Fallout From Fukushima by Richard Broinowski
I was part-way through reading Fallout from Fukushima when BHP Billiton announced it was going to scrap plans to expand uranium mining operations at Olympic Dam. CEO Marius Kloppers identified weak uranium prices due to the Fukushima disaster among the reasons for shelving the project. The March 2011 earthquake in Japan has undoubtedly had, and is still having, far-reaching consequences beyond the local devastation.
Richard Broinowski is a former Australian diplomat and the brother of Helen Caldicott, the well-known anti-nuclear advocate. Fallout from Fukushima is partly an account of the trip Broinowski took shortly after the earthquake to interview locals, expats, academics and officials in Japan about their experience of the meltdown and their views on the future of nuclear power.
The book also traces the history of Japanese attitudes towards nuclear weapons and nuclear energy from Hiroshima to the present. In the second half, Broinowski reflects more generally on nuclear power and examines the global outlook.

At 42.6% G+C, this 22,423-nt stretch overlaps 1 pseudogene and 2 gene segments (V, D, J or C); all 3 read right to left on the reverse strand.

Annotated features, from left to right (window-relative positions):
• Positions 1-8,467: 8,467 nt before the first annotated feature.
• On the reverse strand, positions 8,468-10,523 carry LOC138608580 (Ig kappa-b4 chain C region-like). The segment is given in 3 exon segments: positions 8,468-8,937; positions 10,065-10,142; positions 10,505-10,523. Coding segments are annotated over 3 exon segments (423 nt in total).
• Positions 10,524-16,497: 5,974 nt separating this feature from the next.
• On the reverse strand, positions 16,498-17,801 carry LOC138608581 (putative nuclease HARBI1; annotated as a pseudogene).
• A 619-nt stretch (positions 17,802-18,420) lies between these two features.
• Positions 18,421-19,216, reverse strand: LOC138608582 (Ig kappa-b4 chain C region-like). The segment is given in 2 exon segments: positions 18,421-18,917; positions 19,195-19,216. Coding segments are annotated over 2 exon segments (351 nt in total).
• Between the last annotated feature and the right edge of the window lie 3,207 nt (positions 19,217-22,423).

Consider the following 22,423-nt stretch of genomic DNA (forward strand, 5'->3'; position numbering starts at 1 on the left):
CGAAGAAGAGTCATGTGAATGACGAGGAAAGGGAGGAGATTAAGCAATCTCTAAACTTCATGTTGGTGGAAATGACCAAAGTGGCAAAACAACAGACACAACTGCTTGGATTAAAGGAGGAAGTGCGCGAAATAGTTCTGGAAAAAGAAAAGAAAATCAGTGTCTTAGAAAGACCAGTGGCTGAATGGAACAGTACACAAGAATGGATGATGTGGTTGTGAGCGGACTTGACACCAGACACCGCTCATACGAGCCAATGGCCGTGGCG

For the record, I’m not a supporter of nuclear energy but I still expect some acknowledgment of alternative viewpoints if only so that they can be refuted intelligently. I was hoping Broinowski would be able to provide a nuanced investigation into the social and political consequences of the accident. Unfortunately this book won’t do the anti-nuclear movement any favours. His analysis is very one-sided and he picks and chooses statistics to suit his argument, making his work an easy target for pro-nuclear campaigners.
At one point Broinowski interviews a professor in the Department of Radiology at Fukushima Medical University. When the professor dismisses claims about the high level of radiation in the area, it occurs to Broinowski that the university might be funded by Tokyo Electric Power Company. This might have been salient if he had actually found evidence of this instead of ‘wondering’.
The book is at its most interesting when Broinowski writes about the visit he and his wife took to the Fukushima prefecture. They meet and talk with locals and Australians living and working in the area, and these stories are fascinating, providing fresh insight into the prevailing mood of the people most affected by the disaster.
Kara Nicholson is currently completing a masters in environmental studies and spends her time reading novels to avoid doing any of the actual study part. Her favourite book of all time is George Eliot’s Middlemarch and she urges anyone who hasn’t to read it to do so immediately.